Christopher Ingraham Profile picture
Washington Post data reporter. Born-again Minnesotan. Cricket guy. Proud @PostGuild member. Author of If You Lived Here You'd Be Home By Now.
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2 Aug
That they tried to create, like, an actual lore for Transformers, with spark plug-based power sources and ancient alien civilizations, is just the dumbest and most hilarious thing
“Giant robots that transform into dinosaurs and cars.” That’s it! That’s all the lore you need! People come for the giant robot battles, not for whatever flimsy plot you shoehorn around them
Read 2 tweets
21 Jul
Oh my God frog twitter please help me -- one of our darts (tinctorious) somehow escaped his heavily fortified tank and when I scooped him up he had *several wriggling tadpoles* on his back. There is also a clutch of eggs in the tank WHAT DO I DO @Blackmudpuppy
wife is homicidal, obviously
This is cool as shit tho, holy moly. Will try to get pics. The male is *hopping around* with *squirming tadpoles* on his back
Read 16 tweets
9 Jun
Well, we had a bit of a containment incident with the poison dart frogs today
Apparently they are now large enough, strong enough and inquisitive enough to both move the plastic flap at the edge of the lid of their enclosure, AND to crawl through the resultant opening in search of adventure
Stumbling through my living room this morning pre-coffee and I'm greeted to the sight of one of them, I believe it was the male, scaling the wall above their tank with his sticky little frog feet Mission Impossible-style, like so
Read 9 tweets
4 Jun
So much of the response to the protests has been grounded in the idea of 'protecting property.' But what does that mean to the large and growing share of Americans who effectively own no property (in the sense of wealth or capital), and who never will? washingtonpost.com/business/2020/…
In 1983, 15 percent of American families had zero or negative net worth. As of 2016, that share had risen to 21 percent. One in five households. Tens of millions of people.
washingtonpost.com/business/2020/…
And that's just among the general population. 37 percent of black families have zero or negative net worth. Among families headed by someone under age 35, the share is the same. Incidentally, those are the core protest demographics. washingtonpost.com/business/2020/…
Read 3 tweets
4 May
Trump administration "is privately projecting a steady rise in the number of cases and deaths from coronavirus over the next several weeks, reaching about 3,000 daily deaths on June 1, according to an internal document obtained by The New York Times." nytimes.com/2020/05/04/us/…
Worth noting that like any model, the 95% confidence interval on this one gets pretty wide by June. Encompasses a range from 100 deaths per day to over 10,000.
"The projections confirm the primary fear of public health experts: that a reopening of the economy will put the nation right back where it was in mid-March, when cases were rising so rapidly in some parts of the country that patients were dying on gurneys in hospital hallways"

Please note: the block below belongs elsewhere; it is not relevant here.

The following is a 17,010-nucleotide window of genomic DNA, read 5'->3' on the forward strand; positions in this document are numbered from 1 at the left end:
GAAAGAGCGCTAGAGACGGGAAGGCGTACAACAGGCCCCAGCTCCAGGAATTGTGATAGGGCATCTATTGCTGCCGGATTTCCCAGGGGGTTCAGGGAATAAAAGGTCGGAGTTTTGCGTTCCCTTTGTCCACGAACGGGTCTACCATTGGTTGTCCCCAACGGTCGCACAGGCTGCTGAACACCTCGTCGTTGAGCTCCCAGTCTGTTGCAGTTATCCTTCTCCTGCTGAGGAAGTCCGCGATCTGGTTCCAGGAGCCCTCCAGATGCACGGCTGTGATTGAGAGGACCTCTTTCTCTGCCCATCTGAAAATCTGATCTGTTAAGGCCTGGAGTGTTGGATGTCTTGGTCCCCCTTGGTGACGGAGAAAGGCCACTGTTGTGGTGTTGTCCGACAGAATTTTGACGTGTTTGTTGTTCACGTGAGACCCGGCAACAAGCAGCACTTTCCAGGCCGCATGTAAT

Read 6 tweets
2 May
Bleak thought in here: under optimal conditions we are at a peak and deaths will fall as fast as they’ve risen. That means a best case scenario implies 60,000 additional deaths. And there are many reasons to suspect we are not in a best case scenario.
Since people are *still* comparing this to the flu, I made this chart to show what it looks like when you measure flu and COVID deaths in an apples-to-apples fashion. washingtonpost.com/business/2020/…
I'm indebted to @jeremyfaust on this, who pinpointed these figures in an excellent SciAm piece last week. blogs.scientificamerican.com/observations/c…
Read 3 tweets
14 Apr
"I think world history is permanently altered by this episode." Man.
The thing I keep coming back to: the huge gap between what public health experts say the federal government *needs* to do and what it is actually doing.
Read 2 tweets
24 Feb
There was a lot of befuddlement about Sanders' appeal on cable news this weekend. This chart is a good place to start if you want to understand why his message is resonating at this moment. washingtonpost.com/business/2020/…
It shows that in 1985, the median dad could cover 52 weeks of major middle class expenses -- housing, vehicle, health care and education -- on 30 weeks of salary. In 2018, that same basket of goods costs 53 weeks of salary washingtonpost.com/business/2020/…
Households have dealt with this in a variety of ways -- sending additional parents to work is a big one. But they've also been putting off home buying, skimping on health care, skimping on retirement, taking out more debt, etc etc. washingtonpost.com/business/2020/…
Read 8 tweets
16 Jan
VA lawmaker introduces bill to allow public sector employees to strike. Far-right extremists misconstrue it as a bill to fire cops who don't enforce gun control laws. Misconception ripples through conservative news, all the way up to @WSJopinion. Lawmaker is now in hiding.